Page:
Kayaking New Zealand’s Abel Tasman National Park

5 03 2013
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Which beach today?

Today we kayak Abel Tasman National Park! This park is arguably labeled New Zealand’s best kayaking destination. While I tend to disagree, it is undoubtedly a dream come true for sea kayakers. And we’ve been looking forward to this the whole trip!

Pre trip briefing for the paddlers

Pre trip briefing for the paddlers

We have been watching the weather closely, and right on schedule (for this vacation) another Antarctic storm is due sometime today. When we get to Marahau Sea Kayaks kayak outfitters in Marahau, the staff is fretting because the storm is due about mid day, when all their novice kayak renters are going to be out in the park. They are two steps away from cancelling everyone. But they decide to let people go out, hoping the storm is late.

Because I am a kayak instructor/guide, they let me rent a single kayak and let us go out by ourselves. I go over the safety issues and equipment with Elwin and Angelique. Plus explanation of the parts of the kayak, adjusting the seats and footrests. Then on to a tutorial on paddles and how to hold the paddle.

While we are getting ready, the local instructors are prepping groups to go out. They are going through the same procedures as we. It’s interesting to see how they do things in another country. Actually it’s incredibly similar to home!

We trailer the boats to the put in.

We trailer the boats to the put in.

Once we launch, I give Elwin and Angelique, who are paddling a tandem kayak, a quick course on efficient paddling, how to go forward, stop, turn, and go backward. And of course the capsize drill.

Then it’s time to head off! Because of the potential storm, I plan to head north up the coast, and check out the two offshore islands first before the storm closes in. They are Adele Island and Fisherman Island.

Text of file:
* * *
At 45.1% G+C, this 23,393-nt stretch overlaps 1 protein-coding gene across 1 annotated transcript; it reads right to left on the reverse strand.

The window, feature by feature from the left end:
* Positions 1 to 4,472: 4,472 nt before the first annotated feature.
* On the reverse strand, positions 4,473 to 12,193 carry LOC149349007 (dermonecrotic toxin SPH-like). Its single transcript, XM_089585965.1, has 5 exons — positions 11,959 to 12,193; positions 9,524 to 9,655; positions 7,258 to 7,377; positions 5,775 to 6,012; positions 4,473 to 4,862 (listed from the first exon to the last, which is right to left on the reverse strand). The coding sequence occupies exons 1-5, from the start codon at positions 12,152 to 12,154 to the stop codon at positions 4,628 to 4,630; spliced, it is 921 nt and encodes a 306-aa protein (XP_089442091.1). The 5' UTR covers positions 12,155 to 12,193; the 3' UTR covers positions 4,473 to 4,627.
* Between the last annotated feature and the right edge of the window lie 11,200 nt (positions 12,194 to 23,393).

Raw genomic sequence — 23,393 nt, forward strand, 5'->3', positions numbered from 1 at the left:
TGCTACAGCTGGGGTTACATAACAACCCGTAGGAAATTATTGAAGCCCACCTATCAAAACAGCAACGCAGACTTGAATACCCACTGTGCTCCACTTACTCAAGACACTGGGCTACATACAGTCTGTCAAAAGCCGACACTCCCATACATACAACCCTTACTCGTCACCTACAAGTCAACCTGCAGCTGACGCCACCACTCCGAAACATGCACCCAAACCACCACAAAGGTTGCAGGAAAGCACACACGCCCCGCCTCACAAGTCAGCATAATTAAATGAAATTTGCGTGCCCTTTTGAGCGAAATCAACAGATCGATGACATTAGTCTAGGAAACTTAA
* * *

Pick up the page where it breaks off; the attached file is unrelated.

Let me just say it. It’s NYCE! Niiiiiice! Really nice. Those sapphire blue waters, limestone formations, warm air and rhythmic ocean swells, plus the salt air are just wonderful. Yesterday I spied a perfect lunch spot on a beach on Adele Island, which had several kayaks on it. We’re heading there.

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Heading across to the beach for lunch

But when we get there, the beach is missing. That’s because the tide has covered what I saw hiking yesterday.

So instead of lunching here, we head across to the mainland to another, very small, golden sandy beach for lunch.

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Angelique unpacks lunch!

It’s about noon, and the storm hasn’t arrived yet. We lunch and relax and soak it all in.

We really enjoy the beach. Still, I have to note that there are some motorboats in the area, a few jet skis, and some larger boats carrying up to 40 tourists which ply these waters. So it’s not the untouched, ultimately quiet spot I wish it were. It’s a magnet because of its beauty. The other thing is we are here in New Zealand’s high holiday season. So, Kiwis are on vacation all over the country. The schools are closed and people take off for a good part of January every year! So like us, they are on holiday, too.

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We head back to Marahau because I spot wind waves in the distance, an indication the storm may be on its way.

About 45 minutes into our return, it doesn’t look quite so bad, so we decide to head back out to the islands for a closer look. Then we’ll turn back toward Marahau.

We kayak right to the point at Fisherman’s Island and then head straight for Marahau. This takes us across the bay. One choice would be to head along the shore. But that would take longer.

Thirty minutes into our journey a squall approaches over the mountains behind Marahau.

Paddling across with the storm coming over the mountains

Paddling across with the storm coming over the mountains, easy before the squall hits.

I can see it’s raining in the mountains, and expect it to make its way to us. But right now it’s fine where we are. We paddle on. Twenty minutes later, I can see gusts visible as black spots on the water heading our way. As they, and wind waves hit us, I have us head directly into the wind, because Elwin and Angelique don’t have experience with sideways waves. Angelique really likes paddling aggressively! At that point, this direction would take us ultimately to a point protected from the wind, and we could snake along the shore protected from the wind – which was coming from the mountains behind.

Mother Nature was kind to us today. Just as it came, the squall dissipated and moved on. We didn’t even get a drop of rain. With that, we redirected back across the bay to Marahau. Everyone today managed to get in a good day of paddling today, but gray storm clouds were making their way across the mountains.

All I can say is we go our paddling day at Abel Tasman National Park! We had fun and Mother Nature held off for us this time!